“For [the employee] to have to deal with Clark’s harassment and sexism, and then defend against his false light lawsuit is galling and merits the maximum judicial condemnation. While Clark’s lawsuit is categorically barred by the litigation privilege, which immunizes [the employee’s] statements absolutely, Nevada’s anti-SLAPP law provides further protection for [her] from having to defend this frivolous lawsuit. 

“The consequences of permitting the lawsuit to proceed are stark and significant. The victims of workplace harassment would be discouraged from coming forward by the risk of retaliatory litigation and/or personal liability. Nevada’s statutory and common law protections, especially those for women in the workplace, would be thoroughly undermined if the harasser can continue their intimidation and bullying in the court system.” 

The tone of that race, primarily from Clark’s camp, is notably negative. Clark outlines a slew of things Lucey “has been accused of” with no real evidence. He is, perhaps unsurprisingly, backed in his mudslinging by the California crypto conspiracy theorist who tried to oust Commissioner Vaughn Hartung and School Trustee Angie Taylor.

Both were resoundingly failed recall efforts as was their attempt to overturn long standing voter protections under the guise of “integrity,” a talking point Clark is propagating. An allegation against Lucey, that he is against “election integrity,” rests on easily debunked points, but it makes for “wacky” political theater, as one source calls it. It’s unfortunate because Clark had some good things to say at our recent forum.

School board

Much of what Herman was pushing was so obviously batshit, but that didn’t stop the efforts from being pursued – and also shot down – on other fronts.

The so-called Save WCSD group put forward a host of candidates, many of the same conspiracy theorists alleging voter fraud in Washoe County.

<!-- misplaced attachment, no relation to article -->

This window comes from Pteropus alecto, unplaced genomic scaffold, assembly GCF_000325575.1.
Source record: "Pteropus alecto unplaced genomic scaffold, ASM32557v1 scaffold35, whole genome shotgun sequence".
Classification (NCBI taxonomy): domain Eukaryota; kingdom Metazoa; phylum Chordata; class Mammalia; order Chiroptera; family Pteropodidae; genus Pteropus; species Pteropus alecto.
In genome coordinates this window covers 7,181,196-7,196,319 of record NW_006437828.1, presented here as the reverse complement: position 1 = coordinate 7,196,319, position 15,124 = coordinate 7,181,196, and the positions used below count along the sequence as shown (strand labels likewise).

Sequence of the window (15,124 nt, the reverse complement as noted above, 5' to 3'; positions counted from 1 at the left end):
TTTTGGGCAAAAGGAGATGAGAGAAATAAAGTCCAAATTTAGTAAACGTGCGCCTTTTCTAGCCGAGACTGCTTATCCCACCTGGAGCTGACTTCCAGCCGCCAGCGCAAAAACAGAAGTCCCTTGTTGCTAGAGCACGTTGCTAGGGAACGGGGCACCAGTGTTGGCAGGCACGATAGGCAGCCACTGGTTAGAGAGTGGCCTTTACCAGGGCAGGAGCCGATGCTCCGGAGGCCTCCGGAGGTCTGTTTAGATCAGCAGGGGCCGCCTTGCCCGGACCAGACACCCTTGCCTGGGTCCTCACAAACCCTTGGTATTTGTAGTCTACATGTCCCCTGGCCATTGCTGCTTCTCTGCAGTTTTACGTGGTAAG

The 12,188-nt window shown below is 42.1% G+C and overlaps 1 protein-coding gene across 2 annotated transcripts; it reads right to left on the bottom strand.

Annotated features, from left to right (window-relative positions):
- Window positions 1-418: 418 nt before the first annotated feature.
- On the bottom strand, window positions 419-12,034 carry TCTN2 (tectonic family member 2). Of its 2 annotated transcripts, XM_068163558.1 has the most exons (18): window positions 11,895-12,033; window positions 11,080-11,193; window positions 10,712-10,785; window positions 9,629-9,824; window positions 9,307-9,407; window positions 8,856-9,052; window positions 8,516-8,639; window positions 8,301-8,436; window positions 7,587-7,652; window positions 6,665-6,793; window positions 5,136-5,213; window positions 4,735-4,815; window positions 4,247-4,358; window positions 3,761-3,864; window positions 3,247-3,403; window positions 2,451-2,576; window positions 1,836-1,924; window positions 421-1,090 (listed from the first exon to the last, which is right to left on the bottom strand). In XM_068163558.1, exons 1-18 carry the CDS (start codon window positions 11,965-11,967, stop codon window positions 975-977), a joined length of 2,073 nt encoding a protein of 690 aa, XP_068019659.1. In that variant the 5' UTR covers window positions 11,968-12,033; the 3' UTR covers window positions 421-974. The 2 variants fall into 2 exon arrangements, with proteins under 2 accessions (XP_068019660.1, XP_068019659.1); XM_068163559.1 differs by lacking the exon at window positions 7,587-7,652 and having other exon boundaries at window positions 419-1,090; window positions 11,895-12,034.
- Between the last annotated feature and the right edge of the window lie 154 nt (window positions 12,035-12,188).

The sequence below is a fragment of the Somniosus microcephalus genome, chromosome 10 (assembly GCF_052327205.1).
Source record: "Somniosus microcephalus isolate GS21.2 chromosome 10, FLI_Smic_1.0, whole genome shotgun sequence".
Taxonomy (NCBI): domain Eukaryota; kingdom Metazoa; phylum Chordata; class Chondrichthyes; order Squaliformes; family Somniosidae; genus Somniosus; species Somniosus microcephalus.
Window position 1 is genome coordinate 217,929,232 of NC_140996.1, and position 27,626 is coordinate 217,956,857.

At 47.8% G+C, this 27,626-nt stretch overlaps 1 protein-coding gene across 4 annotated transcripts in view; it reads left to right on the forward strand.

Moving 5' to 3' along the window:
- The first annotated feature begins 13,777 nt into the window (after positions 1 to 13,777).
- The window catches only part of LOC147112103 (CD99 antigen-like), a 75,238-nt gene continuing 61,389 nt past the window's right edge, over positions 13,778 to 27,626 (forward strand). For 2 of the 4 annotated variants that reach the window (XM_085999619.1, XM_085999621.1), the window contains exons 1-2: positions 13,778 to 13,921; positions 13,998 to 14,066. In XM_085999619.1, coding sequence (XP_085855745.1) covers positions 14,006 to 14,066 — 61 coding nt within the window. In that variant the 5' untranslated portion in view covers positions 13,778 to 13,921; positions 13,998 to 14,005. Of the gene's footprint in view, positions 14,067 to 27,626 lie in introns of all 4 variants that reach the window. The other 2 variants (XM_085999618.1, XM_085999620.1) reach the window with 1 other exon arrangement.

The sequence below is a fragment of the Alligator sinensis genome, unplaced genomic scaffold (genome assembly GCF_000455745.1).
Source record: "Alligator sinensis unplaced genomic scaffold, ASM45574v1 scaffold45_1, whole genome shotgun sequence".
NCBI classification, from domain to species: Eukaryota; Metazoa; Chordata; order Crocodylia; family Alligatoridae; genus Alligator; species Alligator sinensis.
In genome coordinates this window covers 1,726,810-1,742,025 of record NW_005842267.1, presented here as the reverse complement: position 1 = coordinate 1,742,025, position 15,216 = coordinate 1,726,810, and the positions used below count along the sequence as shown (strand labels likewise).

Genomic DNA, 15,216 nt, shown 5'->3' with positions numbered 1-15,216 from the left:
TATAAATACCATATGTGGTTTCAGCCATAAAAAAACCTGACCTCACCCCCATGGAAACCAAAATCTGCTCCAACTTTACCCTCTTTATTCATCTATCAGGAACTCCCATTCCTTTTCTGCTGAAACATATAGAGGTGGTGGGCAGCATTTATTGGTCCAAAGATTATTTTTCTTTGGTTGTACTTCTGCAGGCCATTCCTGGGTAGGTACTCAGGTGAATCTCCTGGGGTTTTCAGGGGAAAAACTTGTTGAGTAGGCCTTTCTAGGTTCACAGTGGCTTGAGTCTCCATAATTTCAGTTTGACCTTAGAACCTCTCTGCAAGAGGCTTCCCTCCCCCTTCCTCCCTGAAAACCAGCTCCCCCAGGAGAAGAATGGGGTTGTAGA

One drew concern for bringing a firearm onto school property, being threatened with arrest and investigated by school police after claiming to be a domestic terrorist, saying during a school board public comment something like “…blow up this school district…” (the link goes to PiconPress, a website registered to a business for a Larry Chesney of Carson City, according to the Secretary of State’s website.)

Others spew conspiracy-laden invectives during public comment at local school board and county meetings — mainly sound, fury and time-wasting.

Washoe Education Association President-Elect Calen Evans said the needs of the school district are far apart from these narratives (listen to the podcast) since they are so outlandish. The WEA, consequently, is endorsing incumbents Beth Smith, Ellen Minnetto, Adam Mayberry and Joe Rodriguez. 

The mayoral race

Our local mayoral race is also fraught with stifling allegations and jockeying for incumbent Hillary Schieve and challenger and Council member Jenny Brekhus. 

Schieve has been hit with at least three ethics complaints during her mayoral tenure – she won’t provide details of the allegations – but none have stuck. The lobbing of these complaints appears, then, as acts of desperation resting on tepid footing. 

Schieve’s crypto obsession, however, judging from responses online and off, is interpreted as flaky and out of touch. It’s also become meme fodder.

“NFTs can’t pay rent!” homeless activists yelled at the recent U.S. mayors conference attendees. That was in response to housing problems in Reno and, in part, to Schieve announcing the Space Whale NFT and then giving away potentially lucrative copies to the country’s mayors.